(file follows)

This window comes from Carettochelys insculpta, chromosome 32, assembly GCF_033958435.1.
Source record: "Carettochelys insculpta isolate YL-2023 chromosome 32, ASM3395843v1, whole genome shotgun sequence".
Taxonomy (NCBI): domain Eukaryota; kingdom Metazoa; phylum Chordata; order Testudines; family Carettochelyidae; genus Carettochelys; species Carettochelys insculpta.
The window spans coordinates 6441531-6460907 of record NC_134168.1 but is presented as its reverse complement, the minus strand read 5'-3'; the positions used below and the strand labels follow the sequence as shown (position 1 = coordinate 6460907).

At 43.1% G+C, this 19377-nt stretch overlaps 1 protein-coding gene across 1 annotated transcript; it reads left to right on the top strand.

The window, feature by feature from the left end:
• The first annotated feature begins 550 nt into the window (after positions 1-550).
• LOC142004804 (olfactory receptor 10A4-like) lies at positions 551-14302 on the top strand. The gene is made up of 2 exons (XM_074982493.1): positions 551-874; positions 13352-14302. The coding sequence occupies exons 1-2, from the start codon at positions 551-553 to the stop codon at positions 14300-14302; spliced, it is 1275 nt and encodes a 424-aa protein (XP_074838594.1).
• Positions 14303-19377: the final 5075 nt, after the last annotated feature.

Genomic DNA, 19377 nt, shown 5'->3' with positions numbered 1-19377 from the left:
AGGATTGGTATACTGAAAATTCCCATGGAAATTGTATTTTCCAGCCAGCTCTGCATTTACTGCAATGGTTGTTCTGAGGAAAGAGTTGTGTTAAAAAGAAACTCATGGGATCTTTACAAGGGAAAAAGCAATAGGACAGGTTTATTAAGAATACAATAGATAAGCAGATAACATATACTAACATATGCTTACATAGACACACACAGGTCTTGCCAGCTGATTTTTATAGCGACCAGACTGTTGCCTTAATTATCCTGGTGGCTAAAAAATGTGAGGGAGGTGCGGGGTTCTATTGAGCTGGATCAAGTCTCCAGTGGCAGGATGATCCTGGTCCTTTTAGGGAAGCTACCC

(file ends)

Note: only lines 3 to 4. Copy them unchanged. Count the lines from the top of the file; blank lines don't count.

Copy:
Taxonomy (NCBI): domain Eukaryota; kingdom Metazoa; phylum Chordata; order Testudines; family Carettochelyidae; genus Carettochelys; species Carettochelys insculpta.
The window spans coordinates 6441531-6460907 of record NC_134168.1 but is presented as its reverse complement, the minus strand read 5'-3'; the positions used below and the strand labels follow the sequence as shown (position 1 = coordinate 6460907).